[ Diretor: Mário Frota [ Coordenador Editorial: José Carlos Fernandes Pereira [ Fundado em 30-11-1999 [ Edição III [ Ano XII

quinta-feira, 22 de junho de 2017

Researchers Have Begun To Realize That Big Data Presents Big Problems

The Federalist
Researchers Have Begun To Realize That Big Data Presents Big Problems

In 'Weapons of Math Destruction,' a Wall Street analyst turned Occupy activist discusses the social and economic problems of letting our lives be run by algorithms.

By Daniel Lee
Don’t expect a joint statement of solidarity, but conservatives balking at a social science-driven administrative state and liberals flailing against Big Data on privacy and civil rights grounds may be approaching a Stanley and Livingstone moment, arriving at the same clearing in the ideological jungle from opposite directions.

It hasn’t been too many years ago that Big Data was being hailed in such progressive publications as The Atlantic as an important weapon against a number of social ills: poverty, gun crime, education, medical care. But now a dark side is emerging, according to former Wall Street analyst turned Occupy activist Cathy O’Neil’s book, Weapons of Math Destruction, How Big Data Increases Inequality and Threatens Democracy.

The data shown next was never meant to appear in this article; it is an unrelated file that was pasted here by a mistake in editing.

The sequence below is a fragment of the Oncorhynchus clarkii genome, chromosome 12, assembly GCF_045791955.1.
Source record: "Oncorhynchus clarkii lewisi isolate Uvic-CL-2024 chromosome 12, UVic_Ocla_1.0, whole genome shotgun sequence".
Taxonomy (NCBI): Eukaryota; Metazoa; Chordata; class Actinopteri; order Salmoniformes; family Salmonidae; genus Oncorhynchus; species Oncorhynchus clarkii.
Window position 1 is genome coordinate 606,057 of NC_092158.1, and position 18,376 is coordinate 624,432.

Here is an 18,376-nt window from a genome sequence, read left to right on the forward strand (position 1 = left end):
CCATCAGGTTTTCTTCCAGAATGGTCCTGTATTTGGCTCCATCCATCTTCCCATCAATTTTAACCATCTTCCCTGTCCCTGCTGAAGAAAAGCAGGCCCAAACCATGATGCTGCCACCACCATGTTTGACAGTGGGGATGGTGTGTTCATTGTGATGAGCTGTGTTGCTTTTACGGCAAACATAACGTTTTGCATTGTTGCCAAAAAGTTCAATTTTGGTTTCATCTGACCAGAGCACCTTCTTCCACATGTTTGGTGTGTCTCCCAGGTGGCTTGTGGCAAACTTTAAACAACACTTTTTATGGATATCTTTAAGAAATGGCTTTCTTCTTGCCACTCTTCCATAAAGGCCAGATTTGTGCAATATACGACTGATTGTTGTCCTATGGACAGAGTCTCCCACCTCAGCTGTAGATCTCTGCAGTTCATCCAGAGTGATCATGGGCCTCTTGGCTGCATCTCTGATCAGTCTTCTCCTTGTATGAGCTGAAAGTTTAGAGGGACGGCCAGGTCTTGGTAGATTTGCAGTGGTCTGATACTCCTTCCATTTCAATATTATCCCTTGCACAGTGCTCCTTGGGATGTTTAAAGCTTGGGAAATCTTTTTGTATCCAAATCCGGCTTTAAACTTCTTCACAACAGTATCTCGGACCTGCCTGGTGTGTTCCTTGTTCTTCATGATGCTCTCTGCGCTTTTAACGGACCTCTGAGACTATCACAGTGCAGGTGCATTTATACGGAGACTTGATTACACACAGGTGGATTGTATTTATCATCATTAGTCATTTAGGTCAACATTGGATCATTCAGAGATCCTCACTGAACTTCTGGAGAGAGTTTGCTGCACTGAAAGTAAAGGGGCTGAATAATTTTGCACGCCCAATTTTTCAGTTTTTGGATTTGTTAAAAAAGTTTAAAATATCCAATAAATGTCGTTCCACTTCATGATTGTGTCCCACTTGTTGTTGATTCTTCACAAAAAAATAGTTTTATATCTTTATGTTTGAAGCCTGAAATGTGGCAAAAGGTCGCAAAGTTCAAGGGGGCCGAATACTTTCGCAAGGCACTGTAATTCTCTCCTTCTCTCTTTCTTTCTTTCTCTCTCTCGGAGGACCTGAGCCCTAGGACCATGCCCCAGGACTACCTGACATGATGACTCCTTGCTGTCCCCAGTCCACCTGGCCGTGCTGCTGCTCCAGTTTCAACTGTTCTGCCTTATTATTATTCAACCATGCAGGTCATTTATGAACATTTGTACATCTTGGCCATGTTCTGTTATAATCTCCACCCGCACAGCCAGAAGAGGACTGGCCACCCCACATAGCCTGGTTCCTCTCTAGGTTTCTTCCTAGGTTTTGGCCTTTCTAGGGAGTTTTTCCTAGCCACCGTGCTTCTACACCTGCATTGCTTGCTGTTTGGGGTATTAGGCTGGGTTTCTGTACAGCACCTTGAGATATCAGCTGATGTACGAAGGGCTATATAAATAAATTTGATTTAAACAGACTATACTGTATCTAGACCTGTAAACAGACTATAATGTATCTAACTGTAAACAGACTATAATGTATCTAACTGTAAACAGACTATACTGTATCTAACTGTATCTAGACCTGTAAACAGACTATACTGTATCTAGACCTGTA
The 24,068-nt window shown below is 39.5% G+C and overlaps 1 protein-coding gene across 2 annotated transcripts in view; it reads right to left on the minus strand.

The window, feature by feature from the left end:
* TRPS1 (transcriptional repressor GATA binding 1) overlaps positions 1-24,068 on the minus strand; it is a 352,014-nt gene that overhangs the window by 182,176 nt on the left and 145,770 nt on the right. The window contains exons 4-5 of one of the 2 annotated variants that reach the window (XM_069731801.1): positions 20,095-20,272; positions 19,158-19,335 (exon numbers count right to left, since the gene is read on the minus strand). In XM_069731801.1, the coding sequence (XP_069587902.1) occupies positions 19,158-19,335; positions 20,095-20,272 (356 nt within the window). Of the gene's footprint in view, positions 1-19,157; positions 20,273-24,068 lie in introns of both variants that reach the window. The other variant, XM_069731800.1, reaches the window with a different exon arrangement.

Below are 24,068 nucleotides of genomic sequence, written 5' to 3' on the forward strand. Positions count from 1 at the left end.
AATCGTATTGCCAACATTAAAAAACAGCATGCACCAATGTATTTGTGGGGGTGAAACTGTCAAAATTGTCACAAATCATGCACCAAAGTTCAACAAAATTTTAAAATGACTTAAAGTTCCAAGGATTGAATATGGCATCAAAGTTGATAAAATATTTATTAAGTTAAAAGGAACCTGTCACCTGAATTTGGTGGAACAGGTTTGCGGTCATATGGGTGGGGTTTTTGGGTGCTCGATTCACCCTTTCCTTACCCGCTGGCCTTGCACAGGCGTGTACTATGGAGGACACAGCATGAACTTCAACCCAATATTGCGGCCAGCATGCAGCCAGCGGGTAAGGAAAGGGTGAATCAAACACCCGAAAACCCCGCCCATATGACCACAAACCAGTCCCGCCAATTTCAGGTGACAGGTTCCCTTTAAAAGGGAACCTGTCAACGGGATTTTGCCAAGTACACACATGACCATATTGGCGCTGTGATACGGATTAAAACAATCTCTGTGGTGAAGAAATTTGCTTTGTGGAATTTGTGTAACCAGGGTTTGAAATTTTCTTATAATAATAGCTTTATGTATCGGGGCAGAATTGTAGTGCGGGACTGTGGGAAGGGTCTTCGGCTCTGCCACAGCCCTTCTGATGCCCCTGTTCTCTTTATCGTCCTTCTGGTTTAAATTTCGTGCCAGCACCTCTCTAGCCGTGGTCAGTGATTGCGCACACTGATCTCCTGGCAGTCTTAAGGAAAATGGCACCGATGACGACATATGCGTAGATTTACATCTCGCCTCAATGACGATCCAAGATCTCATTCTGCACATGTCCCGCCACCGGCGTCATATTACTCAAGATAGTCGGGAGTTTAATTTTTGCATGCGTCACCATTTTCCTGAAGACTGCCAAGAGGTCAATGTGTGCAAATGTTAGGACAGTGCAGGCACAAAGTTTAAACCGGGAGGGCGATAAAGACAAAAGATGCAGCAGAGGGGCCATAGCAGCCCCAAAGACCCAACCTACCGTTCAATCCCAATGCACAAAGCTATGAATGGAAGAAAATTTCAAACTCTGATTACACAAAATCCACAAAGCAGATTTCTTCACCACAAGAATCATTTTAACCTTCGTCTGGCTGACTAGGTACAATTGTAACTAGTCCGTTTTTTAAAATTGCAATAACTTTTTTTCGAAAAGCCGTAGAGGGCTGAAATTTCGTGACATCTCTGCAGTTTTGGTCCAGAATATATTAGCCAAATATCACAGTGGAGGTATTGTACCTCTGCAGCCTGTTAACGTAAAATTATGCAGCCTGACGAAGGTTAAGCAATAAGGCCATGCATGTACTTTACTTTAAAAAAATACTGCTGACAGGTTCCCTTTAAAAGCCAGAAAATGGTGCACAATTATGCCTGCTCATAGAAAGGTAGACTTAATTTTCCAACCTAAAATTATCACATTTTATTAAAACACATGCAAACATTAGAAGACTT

O’Neil has a Harvard Ph.D. in mathematics, worked for the hedge fund D.E. Shaw, created predictive models for various startups, and authors the blog Mathbabe.org. In the book, she writes about how algorithms conjured from Internet surfing patterns, purchases, ZIP codes, accident reports, the whole universe of data we constantly generate, are used against us.

Per the title, O’Neil calls these algorithm-based systems—to which we have almost no access (hence she refers to them as “black box” algorithms)—weapons of math destruction, or WMDs

From Remedy to Ruin


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